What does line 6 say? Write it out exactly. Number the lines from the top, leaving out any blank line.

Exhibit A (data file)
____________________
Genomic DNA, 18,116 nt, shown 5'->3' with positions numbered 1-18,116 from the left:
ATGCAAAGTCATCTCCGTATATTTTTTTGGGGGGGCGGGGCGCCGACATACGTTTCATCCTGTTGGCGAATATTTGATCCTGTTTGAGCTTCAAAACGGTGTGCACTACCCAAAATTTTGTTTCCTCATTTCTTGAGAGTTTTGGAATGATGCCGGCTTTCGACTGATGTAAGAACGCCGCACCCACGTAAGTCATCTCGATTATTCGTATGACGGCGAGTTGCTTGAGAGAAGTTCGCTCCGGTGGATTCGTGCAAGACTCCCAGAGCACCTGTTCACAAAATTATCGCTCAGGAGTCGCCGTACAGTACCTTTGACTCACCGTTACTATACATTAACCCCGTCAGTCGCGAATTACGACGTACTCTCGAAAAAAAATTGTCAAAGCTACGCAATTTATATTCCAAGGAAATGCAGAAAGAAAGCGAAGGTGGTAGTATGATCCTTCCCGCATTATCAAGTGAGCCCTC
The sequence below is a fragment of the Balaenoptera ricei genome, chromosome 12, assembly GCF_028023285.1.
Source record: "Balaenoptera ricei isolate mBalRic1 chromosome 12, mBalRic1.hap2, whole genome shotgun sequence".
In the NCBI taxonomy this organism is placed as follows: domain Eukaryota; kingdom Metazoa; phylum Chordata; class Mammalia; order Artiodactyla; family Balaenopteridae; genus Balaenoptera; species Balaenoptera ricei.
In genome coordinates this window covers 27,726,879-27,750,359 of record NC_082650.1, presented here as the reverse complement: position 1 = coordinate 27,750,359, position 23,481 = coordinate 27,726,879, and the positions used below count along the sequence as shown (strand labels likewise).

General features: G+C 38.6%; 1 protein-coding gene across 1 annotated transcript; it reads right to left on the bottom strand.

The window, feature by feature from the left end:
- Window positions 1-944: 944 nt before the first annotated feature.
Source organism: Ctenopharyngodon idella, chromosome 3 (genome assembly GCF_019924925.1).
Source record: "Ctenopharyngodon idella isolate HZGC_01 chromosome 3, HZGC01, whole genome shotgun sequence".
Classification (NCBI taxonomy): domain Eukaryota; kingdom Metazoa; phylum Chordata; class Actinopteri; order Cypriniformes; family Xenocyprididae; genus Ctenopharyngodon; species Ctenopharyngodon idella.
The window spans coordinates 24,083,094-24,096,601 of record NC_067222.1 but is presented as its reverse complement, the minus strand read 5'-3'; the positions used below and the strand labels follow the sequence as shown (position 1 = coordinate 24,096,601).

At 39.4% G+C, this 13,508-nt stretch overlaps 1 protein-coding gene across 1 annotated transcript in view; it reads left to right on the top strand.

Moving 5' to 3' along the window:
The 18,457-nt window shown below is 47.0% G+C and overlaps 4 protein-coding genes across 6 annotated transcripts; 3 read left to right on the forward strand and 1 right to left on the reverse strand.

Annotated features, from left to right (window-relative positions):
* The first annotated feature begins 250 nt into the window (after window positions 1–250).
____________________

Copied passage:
In genome coordinates this window covers 27,726,879-27,750,359 of record NC_082650.1, presented here as the reverse complement: position 1 = coordinate 27,750,359, position 23,481 = coordinate 27,726,879, and the positions used below count along the sequence as shown (strand labels likewise).